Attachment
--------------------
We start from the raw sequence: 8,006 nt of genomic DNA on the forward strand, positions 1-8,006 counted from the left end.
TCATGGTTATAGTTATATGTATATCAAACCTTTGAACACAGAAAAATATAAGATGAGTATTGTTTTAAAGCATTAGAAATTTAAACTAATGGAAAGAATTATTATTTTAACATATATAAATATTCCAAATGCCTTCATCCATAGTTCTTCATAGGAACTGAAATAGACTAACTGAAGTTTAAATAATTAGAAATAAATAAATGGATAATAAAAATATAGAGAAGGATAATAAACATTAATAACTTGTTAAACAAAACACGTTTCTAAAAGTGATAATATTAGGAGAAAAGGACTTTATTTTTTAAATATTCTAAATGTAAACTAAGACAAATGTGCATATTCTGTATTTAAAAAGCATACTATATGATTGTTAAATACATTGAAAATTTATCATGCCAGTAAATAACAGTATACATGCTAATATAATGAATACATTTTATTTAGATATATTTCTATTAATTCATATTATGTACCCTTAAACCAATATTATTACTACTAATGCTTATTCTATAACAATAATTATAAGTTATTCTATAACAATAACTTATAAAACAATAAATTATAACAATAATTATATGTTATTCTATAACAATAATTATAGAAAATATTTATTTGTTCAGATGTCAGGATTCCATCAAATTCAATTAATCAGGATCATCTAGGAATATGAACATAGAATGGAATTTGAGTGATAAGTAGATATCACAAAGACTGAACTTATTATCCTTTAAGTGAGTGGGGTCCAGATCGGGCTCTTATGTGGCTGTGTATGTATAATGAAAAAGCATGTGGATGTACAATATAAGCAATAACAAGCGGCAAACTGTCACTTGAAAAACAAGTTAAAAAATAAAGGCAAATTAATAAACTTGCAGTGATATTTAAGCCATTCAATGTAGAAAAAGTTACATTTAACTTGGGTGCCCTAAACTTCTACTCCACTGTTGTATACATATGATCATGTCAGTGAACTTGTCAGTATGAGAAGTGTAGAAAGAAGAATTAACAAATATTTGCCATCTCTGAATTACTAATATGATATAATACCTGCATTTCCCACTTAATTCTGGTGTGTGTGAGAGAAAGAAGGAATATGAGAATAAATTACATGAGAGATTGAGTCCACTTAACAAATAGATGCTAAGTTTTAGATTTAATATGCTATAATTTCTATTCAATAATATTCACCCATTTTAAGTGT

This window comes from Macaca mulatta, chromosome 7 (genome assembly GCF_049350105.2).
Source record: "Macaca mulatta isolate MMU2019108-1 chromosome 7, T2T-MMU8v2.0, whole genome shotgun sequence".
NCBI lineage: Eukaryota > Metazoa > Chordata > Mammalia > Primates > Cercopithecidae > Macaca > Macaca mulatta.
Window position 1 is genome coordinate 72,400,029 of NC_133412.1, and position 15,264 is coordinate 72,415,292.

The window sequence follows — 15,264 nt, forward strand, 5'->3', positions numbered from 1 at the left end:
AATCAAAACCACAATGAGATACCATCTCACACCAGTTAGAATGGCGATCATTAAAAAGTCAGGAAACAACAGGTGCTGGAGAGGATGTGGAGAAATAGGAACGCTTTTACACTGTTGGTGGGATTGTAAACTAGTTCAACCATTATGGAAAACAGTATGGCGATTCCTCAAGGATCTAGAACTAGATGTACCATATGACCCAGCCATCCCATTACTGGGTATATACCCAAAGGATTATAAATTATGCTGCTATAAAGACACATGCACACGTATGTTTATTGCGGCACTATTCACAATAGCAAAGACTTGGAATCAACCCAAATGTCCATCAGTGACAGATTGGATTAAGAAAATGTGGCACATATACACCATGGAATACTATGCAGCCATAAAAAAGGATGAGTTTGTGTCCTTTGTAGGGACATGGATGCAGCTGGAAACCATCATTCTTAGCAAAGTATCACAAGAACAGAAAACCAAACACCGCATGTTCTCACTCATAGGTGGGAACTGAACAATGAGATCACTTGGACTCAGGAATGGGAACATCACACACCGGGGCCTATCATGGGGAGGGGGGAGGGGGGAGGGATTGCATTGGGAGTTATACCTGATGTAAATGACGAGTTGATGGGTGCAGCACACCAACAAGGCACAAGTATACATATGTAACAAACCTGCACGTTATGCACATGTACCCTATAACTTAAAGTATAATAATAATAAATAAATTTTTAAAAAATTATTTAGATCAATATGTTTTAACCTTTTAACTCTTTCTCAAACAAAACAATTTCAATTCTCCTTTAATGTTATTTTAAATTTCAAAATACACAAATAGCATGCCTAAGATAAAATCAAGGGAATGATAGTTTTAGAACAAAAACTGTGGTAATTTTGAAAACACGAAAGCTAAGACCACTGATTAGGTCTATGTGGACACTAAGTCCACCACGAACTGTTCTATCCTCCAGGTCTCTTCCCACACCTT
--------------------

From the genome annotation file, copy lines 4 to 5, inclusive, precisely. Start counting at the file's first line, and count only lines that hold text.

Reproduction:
Source record: "Macaca mulatta isolate MMU2019108-1 chromosome 7, T2T-MMU8v2.0, whole genome shotgun sequence".
NCBI lineage: Eukaryota > Metazoa > Chordata > Mammalia > Primates > Cercopithecidae > Macaca > Macaca mulatta.